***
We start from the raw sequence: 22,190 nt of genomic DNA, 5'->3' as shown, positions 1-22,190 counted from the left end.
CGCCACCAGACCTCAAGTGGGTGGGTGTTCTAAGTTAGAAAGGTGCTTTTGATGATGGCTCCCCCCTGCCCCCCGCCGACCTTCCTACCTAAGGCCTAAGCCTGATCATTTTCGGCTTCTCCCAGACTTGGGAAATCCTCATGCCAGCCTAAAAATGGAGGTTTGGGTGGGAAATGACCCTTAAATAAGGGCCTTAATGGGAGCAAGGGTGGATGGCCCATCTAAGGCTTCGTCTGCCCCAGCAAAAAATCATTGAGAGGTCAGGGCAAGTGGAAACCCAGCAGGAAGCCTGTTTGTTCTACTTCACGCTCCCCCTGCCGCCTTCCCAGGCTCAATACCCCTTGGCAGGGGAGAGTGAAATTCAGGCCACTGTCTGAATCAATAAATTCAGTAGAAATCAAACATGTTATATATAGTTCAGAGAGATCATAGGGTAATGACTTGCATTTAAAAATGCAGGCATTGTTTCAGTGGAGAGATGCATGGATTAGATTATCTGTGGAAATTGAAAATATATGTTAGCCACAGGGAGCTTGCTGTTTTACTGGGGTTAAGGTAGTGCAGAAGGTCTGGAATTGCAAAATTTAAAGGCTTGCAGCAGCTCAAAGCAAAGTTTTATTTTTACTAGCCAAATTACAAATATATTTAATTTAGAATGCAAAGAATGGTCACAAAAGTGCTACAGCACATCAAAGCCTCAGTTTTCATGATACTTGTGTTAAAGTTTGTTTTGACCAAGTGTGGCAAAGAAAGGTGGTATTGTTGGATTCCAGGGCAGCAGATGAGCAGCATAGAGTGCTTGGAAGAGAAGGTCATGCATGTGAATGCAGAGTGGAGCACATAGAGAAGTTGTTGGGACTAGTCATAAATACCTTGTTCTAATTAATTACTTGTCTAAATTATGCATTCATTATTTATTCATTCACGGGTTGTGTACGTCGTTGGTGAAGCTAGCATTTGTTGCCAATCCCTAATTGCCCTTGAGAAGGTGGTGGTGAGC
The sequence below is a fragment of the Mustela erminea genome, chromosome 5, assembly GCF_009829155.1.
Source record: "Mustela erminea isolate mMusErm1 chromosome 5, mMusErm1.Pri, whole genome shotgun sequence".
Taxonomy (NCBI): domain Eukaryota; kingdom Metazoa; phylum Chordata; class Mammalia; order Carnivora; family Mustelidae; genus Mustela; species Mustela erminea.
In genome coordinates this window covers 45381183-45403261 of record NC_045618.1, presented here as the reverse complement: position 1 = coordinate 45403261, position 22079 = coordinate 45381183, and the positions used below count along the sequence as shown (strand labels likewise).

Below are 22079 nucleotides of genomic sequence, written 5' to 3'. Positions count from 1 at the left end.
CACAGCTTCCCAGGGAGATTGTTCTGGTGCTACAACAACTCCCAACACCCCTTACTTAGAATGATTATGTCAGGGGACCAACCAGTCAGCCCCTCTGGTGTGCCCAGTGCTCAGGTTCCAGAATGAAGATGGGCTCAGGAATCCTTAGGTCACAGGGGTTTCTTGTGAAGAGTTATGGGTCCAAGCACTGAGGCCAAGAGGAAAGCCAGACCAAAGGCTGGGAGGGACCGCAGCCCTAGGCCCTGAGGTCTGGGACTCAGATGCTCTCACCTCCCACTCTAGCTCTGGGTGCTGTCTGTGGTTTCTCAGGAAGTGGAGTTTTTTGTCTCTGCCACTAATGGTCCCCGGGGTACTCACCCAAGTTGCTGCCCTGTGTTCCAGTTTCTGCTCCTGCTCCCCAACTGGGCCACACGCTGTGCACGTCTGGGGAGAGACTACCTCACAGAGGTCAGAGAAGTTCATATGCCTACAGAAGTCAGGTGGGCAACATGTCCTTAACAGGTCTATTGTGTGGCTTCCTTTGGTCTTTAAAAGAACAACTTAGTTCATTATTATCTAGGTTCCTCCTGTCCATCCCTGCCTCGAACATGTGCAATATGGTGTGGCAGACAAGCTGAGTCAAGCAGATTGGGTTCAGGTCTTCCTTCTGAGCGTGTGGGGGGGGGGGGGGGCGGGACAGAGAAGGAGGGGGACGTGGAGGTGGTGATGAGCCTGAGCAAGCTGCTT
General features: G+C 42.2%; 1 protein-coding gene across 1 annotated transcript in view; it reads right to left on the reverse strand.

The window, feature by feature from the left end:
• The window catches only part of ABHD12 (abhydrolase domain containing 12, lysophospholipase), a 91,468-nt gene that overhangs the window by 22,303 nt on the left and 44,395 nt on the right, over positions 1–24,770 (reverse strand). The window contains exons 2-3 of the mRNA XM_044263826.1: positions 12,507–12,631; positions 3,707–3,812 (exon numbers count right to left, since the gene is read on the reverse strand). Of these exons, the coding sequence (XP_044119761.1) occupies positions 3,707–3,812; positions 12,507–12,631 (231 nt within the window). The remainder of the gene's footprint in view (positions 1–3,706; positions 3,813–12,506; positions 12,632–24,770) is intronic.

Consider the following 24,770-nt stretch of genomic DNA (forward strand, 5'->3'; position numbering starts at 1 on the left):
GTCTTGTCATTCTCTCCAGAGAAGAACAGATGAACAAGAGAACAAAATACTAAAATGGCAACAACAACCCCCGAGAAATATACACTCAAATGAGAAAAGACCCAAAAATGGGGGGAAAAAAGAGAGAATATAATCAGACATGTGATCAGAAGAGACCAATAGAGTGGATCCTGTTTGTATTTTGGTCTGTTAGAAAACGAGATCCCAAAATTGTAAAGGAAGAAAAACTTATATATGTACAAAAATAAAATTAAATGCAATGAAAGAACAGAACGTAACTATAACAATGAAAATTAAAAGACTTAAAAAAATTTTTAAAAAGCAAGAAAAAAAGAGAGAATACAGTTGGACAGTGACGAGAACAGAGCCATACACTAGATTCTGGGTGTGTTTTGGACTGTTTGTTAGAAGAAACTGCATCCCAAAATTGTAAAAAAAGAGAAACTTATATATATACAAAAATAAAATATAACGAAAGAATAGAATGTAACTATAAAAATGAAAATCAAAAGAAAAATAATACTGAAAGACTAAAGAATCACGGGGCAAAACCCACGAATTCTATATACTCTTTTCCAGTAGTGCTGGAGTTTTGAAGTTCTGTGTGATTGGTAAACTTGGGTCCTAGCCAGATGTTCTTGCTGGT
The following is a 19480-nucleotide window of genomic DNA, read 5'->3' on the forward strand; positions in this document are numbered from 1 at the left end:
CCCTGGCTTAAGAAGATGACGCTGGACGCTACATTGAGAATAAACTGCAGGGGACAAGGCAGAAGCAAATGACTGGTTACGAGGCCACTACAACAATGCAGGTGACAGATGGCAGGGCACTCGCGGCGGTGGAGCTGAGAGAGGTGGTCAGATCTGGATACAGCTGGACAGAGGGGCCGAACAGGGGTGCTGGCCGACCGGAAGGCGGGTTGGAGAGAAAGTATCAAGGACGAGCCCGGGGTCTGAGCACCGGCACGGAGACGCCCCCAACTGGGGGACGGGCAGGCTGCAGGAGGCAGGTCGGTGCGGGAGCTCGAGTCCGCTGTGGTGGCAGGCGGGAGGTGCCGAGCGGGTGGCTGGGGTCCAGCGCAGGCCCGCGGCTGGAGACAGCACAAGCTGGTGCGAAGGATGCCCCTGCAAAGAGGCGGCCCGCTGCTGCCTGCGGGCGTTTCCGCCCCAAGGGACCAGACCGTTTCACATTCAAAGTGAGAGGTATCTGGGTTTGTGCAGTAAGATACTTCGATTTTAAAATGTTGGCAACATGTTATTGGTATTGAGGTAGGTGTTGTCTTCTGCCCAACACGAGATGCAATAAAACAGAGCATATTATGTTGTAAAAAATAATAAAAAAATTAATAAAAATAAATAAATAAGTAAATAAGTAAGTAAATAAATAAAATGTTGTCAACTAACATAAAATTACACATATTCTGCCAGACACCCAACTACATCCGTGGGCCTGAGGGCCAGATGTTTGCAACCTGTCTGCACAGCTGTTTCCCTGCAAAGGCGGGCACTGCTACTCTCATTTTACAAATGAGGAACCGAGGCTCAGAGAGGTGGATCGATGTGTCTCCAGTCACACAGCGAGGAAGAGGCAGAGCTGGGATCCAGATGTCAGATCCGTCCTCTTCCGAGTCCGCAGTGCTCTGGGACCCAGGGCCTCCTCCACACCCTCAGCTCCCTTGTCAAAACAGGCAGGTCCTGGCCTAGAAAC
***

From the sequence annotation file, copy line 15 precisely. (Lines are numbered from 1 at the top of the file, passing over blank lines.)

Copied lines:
CCCTGGCTTAAGAAGATGACGCTGGACGCTACATTGAGAATAAACTGCAGGGGACAAGGCAGAAGCAAATGACTGGTTACGAGGCCACTACAACAATGCAGGTGACAGATGGCAGGGCACTCGCGGCGGTGGAGCTGAGAGAGGTGGTCAGATCTGGATACAGCTGGACAGAGGGGCCGAACAGGGGTGCTGGCCGACCGGAAGGCGGGTTGGAGAGAAAGTATCAAGGACGAGCCCGGGGTCTGAGCACCGGCACGGAGACGCCCCCAACTGGGGGACGGGCAGGCTGCAGGAGGCAGGTCGGTGCGGGAGCTCGAGTCCGCTGTGGTGGCAGGCGGGAGGTGCCGAGCGGGTGGCTGGGGTCCAGCGCAGGCCCGCGGCTGGAGACAGCACAAGCTGGTGCGAAGGATGCCCCTGCAAAGAGGCGGCCCGCTGCTGCCTGCGGGCGTTTCCGCCCCAAGGGACCAGACCGTTTCACATTCAAAGTGAGAGGTATCTGGGTTTGTGCAGTAAGATACTTCGATTTTAAAATGTTGGCAACATGTTATTGGTATTGAGGTAGGTGTTGTCTTCTGCCCAACACGAGATGCAATAAAACAGAGCATATTATGTTGTAAAAAATAATAAAAAAATTAATAAAAATAAATAAATAAGTAAATAAGTAAGTAAATAAATAAAATGTTGTCAACTAACATAAAATTACACATATTCTGCCAGACACCCAACTACATCCGTGGGCCTGAGGGCCAGATGTTTGCAACCTGTCTGCACAGCTGTTTCCCTGCAAAGGCGGGCACTGCTACTCTCATTTTACAAATGAGGAACCGAGGCTCAGAGAGGTGGATCGATGTGTCTCCAGTCACACAGCGAGGAAGAGGCAGAGCTGGGATCCAGATGTCAGATCCGTCCTCTTCCGAGTCCGCAGTGCTCTGGGACCCAGGGCCTCCTCCACACCCTCAGCTCCCTTGTCAAAACAGGCAGGTCCTGGCCTAGAAAC